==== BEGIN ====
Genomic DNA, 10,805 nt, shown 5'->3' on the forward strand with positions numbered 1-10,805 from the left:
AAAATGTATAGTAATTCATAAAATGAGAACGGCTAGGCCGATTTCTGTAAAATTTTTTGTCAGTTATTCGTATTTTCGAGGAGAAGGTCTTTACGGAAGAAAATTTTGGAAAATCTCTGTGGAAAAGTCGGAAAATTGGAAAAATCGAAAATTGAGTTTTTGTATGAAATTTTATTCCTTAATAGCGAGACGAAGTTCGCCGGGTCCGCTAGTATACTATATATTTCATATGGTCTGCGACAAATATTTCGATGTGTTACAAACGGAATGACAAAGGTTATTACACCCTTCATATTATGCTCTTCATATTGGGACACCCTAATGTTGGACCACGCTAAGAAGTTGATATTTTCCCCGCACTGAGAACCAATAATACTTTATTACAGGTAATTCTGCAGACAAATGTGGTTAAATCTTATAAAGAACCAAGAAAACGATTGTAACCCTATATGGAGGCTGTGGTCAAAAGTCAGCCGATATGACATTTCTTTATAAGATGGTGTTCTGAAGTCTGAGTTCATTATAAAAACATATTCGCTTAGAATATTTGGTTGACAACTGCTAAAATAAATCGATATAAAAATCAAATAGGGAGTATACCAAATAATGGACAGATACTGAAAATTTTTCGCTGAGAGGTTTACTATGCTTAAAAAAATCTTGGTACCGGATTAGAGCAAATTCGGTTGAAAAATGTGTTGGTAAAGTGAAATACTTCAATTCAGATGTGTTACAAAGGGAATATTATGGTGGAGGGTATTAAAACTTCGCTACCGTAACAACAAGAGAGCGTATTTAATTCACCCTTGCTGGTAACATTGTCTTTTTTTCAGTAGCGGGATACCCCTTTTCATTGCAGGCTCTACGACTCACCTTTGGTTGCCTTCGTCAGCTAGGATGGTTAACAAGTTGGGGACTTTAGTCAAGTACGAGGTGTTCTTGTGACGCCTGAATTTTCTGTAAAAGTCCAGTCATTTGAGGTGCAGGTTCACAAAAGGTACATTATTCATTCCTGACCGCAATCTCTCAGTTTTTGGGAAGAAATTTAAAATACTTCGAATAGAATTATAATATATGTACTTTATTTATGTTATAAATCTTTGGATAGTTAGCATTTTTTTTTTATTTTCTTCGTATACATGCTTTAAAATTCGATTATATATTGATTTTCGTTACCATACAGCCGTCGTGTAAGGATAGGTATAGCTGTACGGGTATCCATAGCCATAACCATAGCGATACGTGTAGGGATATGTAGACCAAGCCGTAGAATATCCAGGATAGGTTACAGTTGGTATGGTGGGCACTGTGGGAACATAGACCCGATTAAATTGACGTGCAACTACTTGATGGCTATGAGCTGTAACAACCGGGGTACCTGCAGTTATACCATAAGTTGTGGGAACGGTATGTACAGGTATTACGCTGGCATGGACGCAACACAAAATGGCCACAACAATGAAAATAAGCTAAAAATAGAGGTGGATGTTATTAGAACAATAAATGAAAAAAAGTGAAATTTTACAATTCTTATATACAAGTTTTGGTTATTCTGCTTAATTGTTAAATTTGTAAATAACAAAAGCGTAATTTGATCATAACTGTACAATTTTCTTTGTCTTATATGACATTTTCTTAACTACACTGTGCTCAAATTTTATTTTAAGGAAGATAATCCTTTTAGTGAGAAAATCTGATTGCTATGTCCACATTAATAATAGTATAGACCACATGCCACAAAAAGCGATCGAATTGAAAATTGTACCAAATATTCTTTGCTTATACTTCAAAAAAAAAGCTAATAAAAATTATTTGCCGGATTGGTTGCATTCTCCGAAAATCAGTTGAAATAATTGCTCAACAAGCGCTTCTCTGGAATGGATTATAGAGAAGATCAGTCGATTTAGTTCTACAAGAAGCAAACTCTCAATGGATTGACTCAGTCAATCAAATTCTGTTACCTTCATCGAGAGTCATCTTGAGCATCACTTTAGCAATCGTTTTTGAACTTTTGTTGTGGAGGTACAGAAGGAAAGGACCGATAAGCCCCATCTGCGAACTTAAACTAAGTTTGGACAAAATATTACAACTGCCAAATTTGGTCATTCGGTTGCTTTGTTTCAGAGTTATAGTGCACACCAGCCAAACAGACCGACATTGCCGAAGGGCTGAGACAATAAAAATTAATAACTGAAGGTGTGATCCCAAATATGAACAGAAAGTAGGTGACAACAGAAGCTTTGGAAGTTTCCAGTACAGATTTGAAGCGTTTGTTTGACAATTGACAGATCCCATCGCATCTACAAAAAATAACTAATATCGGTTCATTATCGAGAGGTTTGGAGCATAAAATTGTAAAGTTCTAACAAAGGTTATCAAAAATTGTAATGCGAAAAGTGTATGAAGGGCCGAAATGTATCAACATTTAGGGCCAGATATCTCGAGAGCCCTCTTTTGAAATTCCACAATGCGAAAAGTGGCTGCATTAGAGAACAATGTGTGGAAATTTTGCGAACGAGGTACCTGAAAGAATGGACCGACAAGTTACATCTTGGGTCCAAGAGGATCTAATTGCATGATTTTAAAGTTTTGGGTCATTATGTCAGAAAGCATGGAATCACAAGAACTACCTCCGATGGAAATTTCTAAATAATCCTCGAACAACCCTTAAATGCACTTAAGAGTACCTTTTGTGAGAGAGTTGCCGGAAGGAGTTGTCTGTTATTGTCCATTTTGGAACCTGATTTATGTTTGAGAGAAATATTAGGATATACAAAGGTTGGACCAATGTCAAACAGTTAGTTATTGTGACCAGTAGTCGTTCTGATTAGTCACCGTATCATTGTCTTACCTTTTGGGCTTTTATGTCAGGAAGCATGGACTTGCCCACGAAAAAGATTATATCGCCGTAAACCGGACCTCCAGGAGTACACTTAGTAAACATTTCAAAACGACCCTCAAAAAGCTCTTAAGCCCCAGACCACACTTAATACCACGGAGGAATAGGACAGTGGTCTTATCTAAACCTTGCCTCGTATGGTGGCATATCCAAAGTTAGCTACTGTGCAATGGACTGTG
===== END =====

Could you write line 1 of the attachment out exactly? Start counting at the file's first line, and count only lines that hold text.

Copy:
Genomic DNA, 10,805 nt, shown 5'->3' on the forward strand with positions numbered 1-10,805 from the left: